PROVO — On the floor of the Marriott Center where he won exactly 200 games as BYU’s head basketball coach, an emotional Dave Rose announced Tuesday afternoon that he’s retiring from coaching.

“Thirty-six years. Thirty-six years I’ve been doing this. Twenty-two at BYU, 14 as the head coach. And today’s the day that I’m going to retire," Rose said. "I’ve had a chance to talk with the players and encourage them to move forward and tackle the challenge that’s at hand. But most of all, I’ve had a chance to reflect with my family how lucky I’ve been. I’m 61 years old, I still haven’t worked a day in my life."

Rose cited health issues — he survived a bout with cancer a decade ago — factored into his decision.

“How did this happen and how did it come to this? I’ve had 10 years of what some doctors have said, ‘You’re playing on house money.’ And the house money’s been pretty good to me," he said. "I kind of have three coaching pillars for me. One is my mind, a coaching mind; my body, my physical body, a coaching body; and then what I consider a coaching soul, which is my heart.

"My mind, I fought for years. You get tired, you get frustrated, you get mad, you can’t figure things out, and I’ve always been able to talk my mind back into it’s time to accept the next challenge; let’s get the next team, let’s go," Rose continued. "My body would be tired at times but I could always get myself up and get going and make my body do it. But it’s my coaching soul that has put me here today. I always tell everybody — you can’t trick how you feel. You can pretend, you can ignore it, but you know inside how you feel. And my coaching soul said it was time, time to be done. My heart told me it was time to leave.”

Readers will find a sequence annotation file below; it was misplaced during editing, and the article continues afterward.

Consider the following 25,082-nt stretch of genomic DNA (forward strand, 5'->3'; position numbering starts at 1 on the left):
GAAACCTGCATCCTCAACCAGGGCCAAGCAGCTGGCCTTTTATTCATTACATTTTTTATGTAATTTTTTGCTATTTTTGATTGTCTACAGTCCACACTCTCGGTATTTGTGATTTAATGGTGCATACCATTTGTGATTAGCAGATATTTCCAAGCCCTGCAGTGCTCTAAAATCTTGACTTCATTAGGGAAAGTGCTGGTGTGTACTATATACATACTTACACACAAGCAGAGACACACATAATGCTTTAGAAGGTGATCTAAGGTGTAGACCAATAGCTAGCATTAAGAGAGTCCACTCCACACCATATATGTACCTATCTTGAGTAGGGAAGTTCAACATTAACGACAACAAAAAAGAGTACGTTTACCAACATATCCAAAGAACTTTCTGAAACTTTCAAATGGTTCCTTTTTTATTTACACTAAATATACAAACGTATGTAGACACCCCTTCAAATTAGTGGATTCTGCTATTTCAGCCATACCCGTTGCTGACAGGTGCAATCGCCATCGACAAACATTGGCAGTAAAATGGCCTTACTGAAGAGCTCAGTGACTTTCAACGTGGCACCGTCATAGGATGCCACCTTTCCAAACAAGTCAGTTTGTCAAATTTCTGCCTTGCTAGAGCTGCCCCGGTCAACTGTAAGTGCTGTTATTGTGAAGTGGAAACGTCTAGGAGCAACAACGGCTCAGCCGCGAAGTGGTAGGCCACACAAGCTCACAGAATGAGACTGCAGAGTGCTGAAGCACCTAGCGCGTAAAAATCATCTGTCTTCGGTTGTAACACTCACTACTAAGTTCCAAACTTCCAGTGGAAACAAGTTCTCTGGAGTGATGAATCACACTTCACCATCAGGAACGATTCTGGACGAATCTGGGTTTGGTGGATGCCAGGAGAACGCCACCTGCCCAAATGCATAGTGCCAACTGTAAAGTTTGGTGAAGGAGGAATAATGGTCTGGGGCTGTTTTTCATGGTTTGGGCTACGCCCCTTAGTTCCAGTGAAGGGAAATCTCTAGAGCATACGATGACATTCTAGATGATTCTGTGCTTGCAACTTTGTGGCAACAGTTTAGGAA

In 14 seasons, Rose attained nearly 350 career victories. He led the Cougars to eight NCAA Tournament bids and one appearance in the Sweet 16.

“I feel like I'm the luckiest guy ever. I won't leave here with any regrets,” he said. “I played in the Final Four. I wanted to get our team to the Final Four. I didn't get us there ... maybe another guy can come in here and get it done. … We had a lot of wins and I hope people had a lot of fun.”

Rose leaves the Cougars having posted a 348-135 (.720) career record. He finishes 23 wins shy of the Cougars’ all-time winningest coach, Stan Watts, who compiled a 371-254 record (.594) in 23 seasons at the helm.

In terms of winning percentage, Rose outperformed predecessors like Frank Arnold (.593), LaDell Andersen (.616), Roger Reid (.664) and Steve Cleveland (.561).

“I had the opportunity to travel around the country on assignment for the (NCAA Tournament) basketball committee the last four years,” said BYU athletic director Tom Holmoe. “Everywhere I go, I know one thing — Dave’s peers in college basketball think the world of him. They love him.”

Others reacted to Rose's retirement on social media, like his former player, 2011 national player of the year Jimmer Fredette. Rose was courtside Monday night at Vivint Arena to watch Fredette play with the Phoenix Suns.

"I wanted to show my love and appreciation for coach Rose! He pushed me to be the best player I could possibly be," Fredette wrote. "Trusted me and gave me confidence to be a great player and person. I’ll always love him for that. The best BYU coach ever in my opinion. Thank you so much Coach! Time to work on our golf game together!"

Longtime ESPN college basketball analyst Dick Vitale also shared his thoughts about Rose via social media.